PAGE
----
"I think a lot of people have in their mind that [Democratic presidential nominee Bill] Clinton has a pretty impressive lead and could win," the trader said. "If the Republicans put together a nice little pep rally, it'll be good for the market."
Kevin Flanagan, an economist at Dean Witter Reynolds Inc., argued that the convention would have little impact.
"Right now, the market doesn't know who will be President," he said.
"I think the only way the market will react to [the convention] is if they bring up this tax thing," Mr. Flanagan said. "But I think we're realizing that Baker's talk may have been slightly misrepresented.
White House spokesman Marlin Fitzwater said Friday that Mr. Baker did not have any specific changes in mind, and that President Bush is "committed to keeping the deficit down and cutting spending."
Treasury prices rose 1/8 to 5/8 point Friday as dealers managed to distribute some of the securities that were auctioned over the course of last week.
Late in the afternoon, the new 30-year bond was up 5/8 point to yield 7.32% in when-issued trading.
Prices began to improve overnight in Tokyo as investors spotted some bargains at the low levels reached after Thursday's sell-off.
The market resumed its rally in New York on the news that the University of Michigan had told subscribers to its economic report that consumer sentiment eroded more in early August.
Most of the buying interest was at the short end, traders said, with reports that the Fed had bought five-year notes under the table and that a retail investor had purchased a lot of two-year notes.
"The market's putting in a pretty good performance," a government note trader said. "Now that dealers have been taken out of some of the paper, the market's a little more comfortable."
The market also benefited because traders were questioning whether the market had overreacted Thursday to comments about lower taxes by Mr. Baker.
Friday's indicators were mixed, but on the whole favorable for the bond market.
Most encouraging was the University of Michigan's preliminary report on August consumer sentiment. The university's index fell to 75.3, from the 76.6 July reading.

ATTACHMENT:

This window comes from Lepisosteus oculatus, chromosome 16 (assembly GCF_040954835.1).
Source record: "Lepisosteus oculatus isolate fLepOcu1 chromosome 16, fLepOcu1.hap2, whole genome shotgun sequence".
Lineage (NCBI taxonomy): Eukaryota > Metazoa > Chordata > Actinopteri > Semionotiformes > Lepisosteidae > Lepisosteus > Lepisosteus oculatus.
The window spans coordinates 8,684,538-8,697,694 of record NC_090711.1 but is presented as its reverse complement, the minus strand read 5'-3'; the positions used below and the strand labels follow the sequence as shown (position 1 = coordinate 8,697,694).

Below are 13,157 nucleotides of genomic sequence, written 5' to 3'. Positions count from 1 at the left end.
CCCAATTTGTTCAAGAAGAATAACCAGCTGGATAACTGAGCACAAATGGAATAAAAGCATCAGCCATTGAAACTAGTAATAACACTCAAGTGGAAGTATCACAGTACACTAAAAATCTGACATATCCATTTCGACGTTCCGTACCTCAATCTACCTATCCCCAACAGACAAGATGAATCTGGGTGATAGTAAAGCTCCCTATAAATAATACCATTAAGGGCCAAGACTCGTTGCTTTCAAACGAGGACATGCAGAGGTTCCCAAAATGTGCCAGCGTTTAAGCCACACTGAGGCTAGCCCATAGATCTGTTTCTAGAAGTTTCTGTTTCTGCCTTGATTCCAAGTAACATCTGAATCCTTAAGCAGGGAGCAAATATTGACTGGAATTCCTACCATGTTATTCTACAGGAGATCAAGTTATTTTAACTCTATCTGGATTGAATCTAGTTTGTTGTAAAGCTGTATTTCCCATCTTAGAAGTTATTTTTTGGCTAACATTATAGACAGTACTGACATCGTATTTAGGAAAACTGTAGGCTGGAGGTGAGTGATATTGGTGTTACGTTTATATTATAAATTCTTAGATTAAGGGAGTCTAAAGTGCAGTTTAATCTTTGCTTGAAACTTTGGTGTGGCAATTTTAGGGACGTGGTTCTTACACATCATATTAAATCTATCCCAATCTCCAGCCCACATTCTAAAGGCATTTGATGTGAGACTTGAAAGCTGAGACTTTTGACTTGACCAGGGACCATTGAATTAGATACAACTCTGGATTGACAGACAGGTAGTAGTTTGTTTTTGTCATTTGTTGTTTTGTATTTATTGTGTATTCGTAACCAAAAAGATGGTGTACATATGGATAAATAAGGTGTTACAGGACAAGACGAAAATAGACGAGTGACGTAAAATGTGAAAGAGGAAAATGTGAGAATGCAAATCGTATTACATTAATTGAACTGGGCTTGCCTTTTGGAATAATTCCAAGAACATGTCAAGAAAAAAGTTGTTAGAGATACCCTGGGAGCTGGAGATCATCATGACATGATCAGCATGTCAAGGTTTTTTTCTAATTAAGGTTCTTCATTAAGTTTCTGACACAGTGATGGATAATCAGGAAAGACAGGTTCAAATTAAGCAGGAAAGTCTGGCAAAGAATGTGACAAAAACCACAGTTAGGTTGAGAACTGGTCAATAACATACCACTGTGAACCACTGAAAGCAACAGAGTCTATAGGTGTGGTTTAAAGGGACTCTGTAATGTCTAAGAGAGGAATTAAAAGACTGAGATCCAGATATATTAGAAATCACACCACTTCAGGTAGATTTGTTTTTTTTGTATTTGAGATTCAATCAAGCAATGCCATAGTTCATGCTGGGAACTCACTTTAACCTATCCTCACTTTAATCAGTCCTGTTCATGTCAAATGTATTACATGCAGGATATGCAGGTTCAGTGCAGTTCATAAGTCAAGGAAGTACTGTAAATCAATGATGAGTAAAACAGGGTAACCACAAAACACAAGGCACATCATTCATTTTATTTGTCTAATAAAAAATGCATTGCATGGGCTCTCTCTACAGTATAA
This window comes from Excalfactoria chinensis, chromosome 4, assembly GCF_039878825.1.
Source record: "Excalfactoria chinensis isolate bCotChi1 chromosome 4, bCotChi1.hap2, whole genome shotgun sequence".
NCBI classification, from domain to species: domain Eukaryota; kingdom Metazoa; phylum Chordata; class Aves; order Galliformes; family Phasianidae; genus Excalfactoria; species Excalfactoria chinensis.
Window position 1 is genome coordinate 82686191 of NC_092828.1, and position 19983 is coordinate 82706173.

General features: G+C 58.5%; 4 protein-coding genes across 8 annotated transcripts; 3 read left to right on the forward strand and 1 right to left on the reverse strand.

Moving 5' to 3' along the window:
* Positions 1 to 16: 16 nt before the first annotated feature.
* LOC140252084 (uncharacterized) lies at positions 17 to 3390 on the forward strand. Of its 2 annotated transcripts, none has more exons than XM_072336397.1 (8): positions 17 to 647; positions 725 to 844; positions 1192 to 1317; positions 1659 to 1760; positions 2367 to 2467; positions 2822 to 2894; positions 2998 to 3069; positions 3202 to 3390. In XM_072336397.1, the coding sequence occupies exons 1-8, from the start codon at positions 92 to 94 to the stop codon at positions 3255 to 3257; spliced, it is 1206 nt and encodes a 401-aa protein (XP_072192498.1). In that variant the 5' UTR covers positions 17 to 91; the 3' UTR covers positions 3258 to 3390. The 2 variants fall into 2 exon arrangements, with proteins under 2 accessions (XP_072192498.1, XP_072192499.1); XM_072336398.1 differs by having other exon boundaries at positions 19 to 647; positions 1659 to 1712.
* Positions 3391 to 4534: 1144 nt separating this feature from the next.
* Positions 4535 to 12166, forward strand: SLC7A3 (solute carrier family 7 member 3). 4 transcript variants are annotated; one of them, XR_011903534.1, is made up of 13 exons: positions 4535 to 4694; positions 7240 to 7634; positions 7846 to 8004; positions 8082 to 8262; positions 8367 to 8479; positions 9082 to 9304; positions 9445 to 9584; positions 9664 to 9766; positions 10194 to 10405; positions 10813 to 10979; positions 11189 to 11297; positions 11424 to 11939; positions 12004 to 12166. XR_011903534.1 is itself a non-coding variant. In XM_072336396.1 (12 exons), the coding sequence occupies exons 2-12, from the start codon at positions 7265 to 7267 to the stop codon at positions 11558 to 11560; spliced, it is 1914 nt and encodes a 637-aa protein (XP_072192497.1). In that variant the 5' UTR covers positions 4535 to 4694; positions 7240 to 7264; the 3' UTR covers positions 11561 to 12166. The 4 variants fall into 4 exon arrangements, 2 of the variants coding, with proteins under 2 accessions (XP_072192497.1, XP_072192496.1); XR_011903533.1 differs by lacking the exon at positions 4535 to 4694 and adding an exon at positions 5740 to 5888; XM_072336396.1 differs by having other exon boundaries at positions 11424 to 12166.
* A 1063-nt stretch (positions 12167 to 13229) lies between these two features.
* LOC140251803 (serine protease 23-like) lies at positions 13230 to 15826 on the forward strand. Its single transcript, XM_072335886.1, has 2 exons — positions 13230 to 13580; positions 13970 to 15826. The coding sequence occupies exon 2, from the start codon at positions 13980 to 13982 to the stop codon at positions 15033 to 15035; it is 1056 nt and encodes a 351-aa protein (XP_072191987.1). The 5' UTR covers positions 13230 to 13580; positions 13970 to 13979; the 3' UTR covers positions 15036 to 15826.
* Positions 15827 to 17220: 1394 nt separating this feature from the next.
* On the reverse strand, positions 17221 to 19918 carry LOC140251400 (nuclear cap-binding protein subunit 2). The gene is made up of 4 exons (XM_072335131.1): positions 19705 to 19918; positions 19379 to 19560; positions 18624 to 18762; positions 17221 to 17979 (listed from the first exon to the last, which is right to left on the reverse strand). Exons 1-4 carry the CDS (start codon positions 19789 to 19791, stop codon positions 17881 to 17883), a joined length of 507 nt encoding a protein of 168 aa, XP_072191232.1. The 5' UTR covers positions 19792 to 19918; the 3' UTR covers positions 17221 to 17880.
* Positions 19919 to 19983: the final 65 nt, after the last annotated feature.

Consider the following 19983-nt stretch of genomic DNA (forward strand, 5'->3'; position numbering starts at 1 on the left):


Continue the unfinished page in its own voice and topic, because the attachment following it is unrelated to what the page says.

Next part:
Economists said that even though the decline was not that big. the index remains at very low levels, suggesting there will be little improvement in consumer spending during the month.
The 0.6% jump in June business inventories was also friendly because it suggested demand was so weak that businesses were accumulating inventories involuntarily.
And economists said even though the industrial production report showed a 0.4% increase for July, when the consensus forecast only called for a 0.1% gain, the improvement was all in utilities and mining, while the manufacturing output was unchanged.
The September bond futures contract closed 13/32 higher at 106.
In when-issued trading, the 30-year 7 1/4% bond was 5/8 higher, at 99 1/32-99 5/32, to yield 7.32%.
The when-issued 6 3/8% 10-year note rose 13/32, to 98 30/32-99 2/32, to yield 6.50%, slightly above the 6.49% average yield at Wednesday's auction.
Treasury Market Yields
Friday Week Month
3-Month Bill 3.11 3.19 3.21
6-Month Bill 3.23 3.26 3.29
1-Year Bill 3.36 3.39 3.47
2-Year Note 4.08 4.13 4.22
3-Year Note 4.63 4.57 4.72
5-Year Note 5.49 5.54 5.79
7-Year Note 6.02 6.04 6.37
10-Year Note 6.50 6.54 6.89
15-Year Bond 6.92 6.92 7.24
30-Year Bond 7.32 7.39 7.67
Source: Cantor, Fitzgerald/Telerate